Dear alumni and friends,
As we look back on the past year, it has become a popular sentiment—and a fashionable slogan on T-shirts—to wish 2020 “good riddance.” Of course, there are many good reasons behind that feeling: the year brought us a global pandemic, widespread unemployment, and a contentious election. On campus, we have heard the words budget cuts, layoffs, and hiring freezes far too often. Closer to home, the department was met with the sad news of the passing of professor emeritus Mel Thornton and 2013 Ph.D. alumnus Ben Nolting. However, while it is important to recognize this year has brought setbacks and unprecedented (another word we have heard too many times!) challenges, it is equally important to reflect on how we have met those challenges.
At the department level, I believe there is much for which we should be proud. In these pages, you’ll read stories highlighting the innovative efforts by faculty and graduate students to meet the challenge of online and hybrid instruction head-on, including creative approaches for maintaining active learning in Zoom classrooms, the development of novel online assessment tools, and adapting our Math Resource Center to an effective online help center for students. We managed to continue our outreach efforts, including successfully hosting an online All Girls/All Math summer camp and a virtual Math Day.
This year also brought good news. We hired two outstanding tenure-track faculty, Eloísa Grifo and Jack Jeffries, and two postdocs, Amy Been Bennett and Animesh Biswas—all fortunately hired before the pandemic hit. We also saw four faculty honored with named professorships, two faculty receive distinguished teaching awards, and many faculty being awarded external grants. Among the many accomplishments by our graduate students this year, Collin Victor was awarded a highly competitive NSF Graduate Research Fellowship.
Looking ahead to 2021, the department expects to award its 100th Ph.D. to a woman in its history, which is an especially important milestone. We have worked diligently over the past 30 years to make our graduate program equally supportive for students of all genders and been nationally recognized for our efforts. In recognition of this milestone, the department is planning a major celebration post-pandemic for all friends and alumni of the department, and we hope many of you will be able to attend.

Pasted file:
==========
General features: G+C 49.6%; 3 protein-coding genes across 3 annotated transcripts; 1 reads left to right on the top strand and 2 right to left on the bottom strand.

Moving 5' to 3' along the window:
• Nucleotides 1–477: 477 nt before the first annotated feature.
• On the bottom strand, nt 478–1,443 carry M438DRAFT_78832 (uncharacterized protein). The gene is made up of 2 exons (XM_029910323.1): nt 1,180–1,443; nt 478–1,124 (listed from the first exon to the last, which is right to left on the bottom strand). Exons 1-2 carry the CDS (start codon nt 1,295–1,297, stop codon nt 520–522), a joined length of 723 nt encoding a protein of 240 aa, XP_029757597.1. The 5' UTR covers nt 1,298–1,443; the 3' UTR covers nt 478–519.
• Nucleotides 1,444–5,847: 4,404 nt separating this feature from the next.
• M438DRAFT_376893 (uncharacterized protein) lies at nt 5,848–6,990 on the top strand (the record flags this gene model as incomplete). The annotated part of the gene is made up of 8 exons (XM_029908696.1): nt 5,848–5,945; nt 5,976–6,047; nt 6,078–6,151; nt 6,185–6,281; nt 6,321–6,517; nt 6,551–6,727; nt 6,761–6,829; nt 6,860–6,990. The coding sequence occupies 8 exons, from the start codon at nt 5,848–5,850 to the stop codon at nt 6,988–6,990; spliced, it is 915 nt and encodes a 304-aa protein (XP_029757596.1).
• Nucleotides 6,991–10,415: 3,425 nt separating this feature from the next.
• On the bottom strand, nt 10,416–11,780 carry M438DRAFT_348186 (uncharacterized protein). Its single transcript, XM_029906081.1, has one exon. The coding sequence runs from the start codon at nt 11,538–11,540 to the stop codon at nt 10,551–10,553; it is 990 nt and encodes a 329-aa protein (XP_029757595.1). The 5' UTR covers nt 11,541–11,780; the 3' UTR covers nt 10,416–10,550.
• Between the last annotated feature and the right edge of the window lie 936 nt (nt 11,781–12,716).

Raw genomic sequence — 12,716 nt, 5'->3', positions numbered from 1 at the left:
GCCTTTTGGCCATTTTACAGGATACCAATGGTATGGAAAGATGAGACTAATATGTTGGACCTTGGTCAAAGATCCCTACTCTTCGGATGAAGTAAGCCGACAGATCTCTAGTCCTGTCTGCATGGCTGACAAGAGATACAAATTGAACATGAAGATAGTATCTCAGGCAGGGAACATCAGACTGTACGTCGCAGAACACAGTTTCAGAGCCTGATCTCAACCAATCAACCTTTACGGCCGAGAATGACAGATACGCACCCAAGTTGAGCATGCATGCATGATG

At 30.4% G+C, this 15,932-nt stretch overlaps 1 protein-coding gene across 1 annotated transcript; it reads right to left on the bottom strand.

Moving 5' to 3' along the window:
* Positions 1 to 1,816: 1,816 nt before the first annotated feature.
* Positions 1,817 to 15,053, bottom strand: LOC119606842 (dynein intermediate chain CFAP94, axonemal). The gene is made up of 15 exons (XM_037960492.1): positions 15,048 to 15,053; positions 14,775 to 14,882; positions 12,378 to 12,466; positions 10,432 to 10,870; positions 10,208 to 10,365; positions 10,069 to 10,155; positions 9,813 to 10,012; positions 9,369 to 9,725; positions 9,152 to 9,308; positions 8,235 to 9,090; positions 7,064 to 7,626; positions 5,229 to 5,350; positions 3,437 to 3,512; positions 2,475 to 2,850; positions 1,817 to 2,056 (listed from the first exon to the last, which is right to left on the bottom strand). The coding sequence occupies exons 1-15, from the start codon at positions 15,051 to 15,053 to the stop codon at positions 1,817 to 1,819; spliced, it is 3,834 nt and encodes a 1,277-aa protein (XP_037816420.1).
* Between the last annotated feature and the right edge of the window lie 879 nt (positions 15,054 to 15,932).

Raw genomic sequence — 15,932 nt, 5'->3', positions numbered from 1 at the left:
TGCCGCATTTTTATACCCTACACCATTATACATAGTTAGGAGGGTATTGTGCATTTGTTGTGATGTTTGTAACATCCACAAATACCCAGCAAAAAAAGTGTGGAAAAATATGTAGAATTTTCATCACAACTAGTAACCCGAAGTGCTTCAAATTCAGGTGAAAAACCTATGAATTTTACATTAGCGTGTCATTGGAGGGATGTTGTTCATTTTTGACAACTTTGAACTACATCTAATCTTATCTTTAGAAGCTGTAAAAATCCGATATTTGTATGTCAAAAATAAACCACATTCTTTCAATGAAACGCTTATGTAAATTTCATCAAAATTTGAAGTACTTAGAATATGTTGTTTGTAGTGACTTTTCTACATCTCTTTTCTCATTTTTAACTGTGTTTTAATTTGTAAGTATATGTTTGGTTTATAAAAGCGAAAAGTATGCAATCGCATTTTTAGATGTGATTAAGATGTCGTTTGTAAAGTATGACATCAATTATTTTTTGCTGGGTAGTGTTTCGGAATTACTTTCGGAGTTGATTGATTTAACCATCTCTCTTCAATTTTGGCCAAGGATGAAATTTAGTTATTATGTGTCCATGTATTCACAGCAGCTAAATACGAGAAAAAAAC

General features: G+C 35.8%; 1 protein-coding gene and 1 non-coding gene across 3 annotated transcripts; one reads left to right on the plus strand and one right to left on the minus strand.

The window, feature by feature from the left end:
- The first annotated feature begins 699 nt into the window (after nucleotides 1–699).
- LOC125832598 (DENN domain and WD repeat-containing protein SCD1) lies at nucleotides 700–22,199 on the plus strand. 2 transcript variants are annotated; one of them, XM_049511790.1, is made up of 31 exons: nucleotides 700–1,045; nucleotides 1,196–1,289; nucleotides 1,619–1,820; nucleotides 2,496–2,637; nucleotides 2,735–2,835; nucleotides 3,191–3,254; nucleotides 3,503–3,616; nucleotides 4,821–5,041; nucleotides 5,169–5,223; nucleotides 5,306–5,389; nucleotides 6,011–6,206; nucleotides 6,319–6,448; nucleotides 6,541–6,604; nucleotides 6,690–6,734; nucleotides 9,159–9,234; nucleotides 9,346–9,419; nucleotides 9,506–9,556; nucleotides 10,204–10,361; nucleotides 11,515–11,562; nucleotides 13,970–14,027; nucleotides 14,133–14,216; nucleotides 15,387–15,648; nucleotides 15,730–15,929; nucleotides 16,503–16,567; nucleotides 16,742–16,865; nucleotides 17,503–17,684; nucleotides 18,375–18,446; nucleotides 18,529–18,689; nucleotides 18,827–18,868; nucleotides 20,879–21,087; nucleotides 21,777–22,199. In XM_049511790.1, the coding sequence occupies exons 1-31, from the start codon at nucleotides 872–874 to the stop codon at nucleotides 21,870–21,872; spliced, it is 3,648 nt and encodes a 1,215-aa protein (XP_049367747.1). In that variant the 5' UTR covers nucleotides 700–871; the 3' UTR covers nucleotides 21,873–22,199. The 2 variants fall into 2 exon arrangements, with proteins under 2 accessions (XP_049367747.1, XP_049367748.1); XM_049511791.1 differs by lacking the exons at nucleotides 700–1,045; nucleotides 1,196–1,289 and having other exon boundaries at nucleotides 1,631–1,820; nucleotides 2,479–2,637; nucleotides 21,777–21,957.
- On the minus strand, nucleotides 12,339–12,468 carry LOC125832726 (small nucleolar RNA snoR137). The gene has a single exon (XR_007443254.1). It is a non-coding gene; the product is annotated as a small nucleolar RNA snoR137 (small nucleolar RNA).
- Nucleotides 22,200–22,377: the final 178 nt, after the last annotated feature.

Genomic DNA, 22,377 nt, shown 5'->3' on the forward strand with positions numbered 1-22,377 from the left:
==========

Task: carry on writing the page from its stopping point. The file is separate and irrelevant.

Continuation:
Finally, a word about giving. Many donors prefer to give to our general mathematics fund, allowing the department maximum flexibility in how their donations are utilized. Some prefer to support specific aspects of our mission, such as research, teaching, or our outreach programs; others prefer to establish their own funds targeted toward a particular purpose. Four examples of such funds are given on the back of this newsletter. I’d like to discuss in detail a fund that is near and dear to many of our graduate alumni: the Emeritus Faculty Fellowship Fund. This fund was established in 1989 through regular donations from the mathematics faculty under the leadership of then-chair Jim Lewis. The purpose of this fund is to support our graduate program, primarily through the awarding of graduate fellowships. Since the establishment of this fund, 128 graduate students have received an Emeritus Faculty Fellowship. An option for donors is to make their donations in tribute to particular emeritus faculty members. When donations in honor of a particular emeritus reach $20,000, we then award a permanent annual fellowship to honor this faculty member. Currently, we have emeritus fellowships named in honor Lloyd Jackson and Bill Leavitt. We hope to see that list grow.
I would like to once again thank Lindsay Augustyn for her tremendous work in putting together this newsletter. I would also like to say how thankful I am to all members of our community (current and former students, faculty, and staff) for making this department such a wonderful place to work and learn. Best wishes for the holidays and new year.
- Tom Marley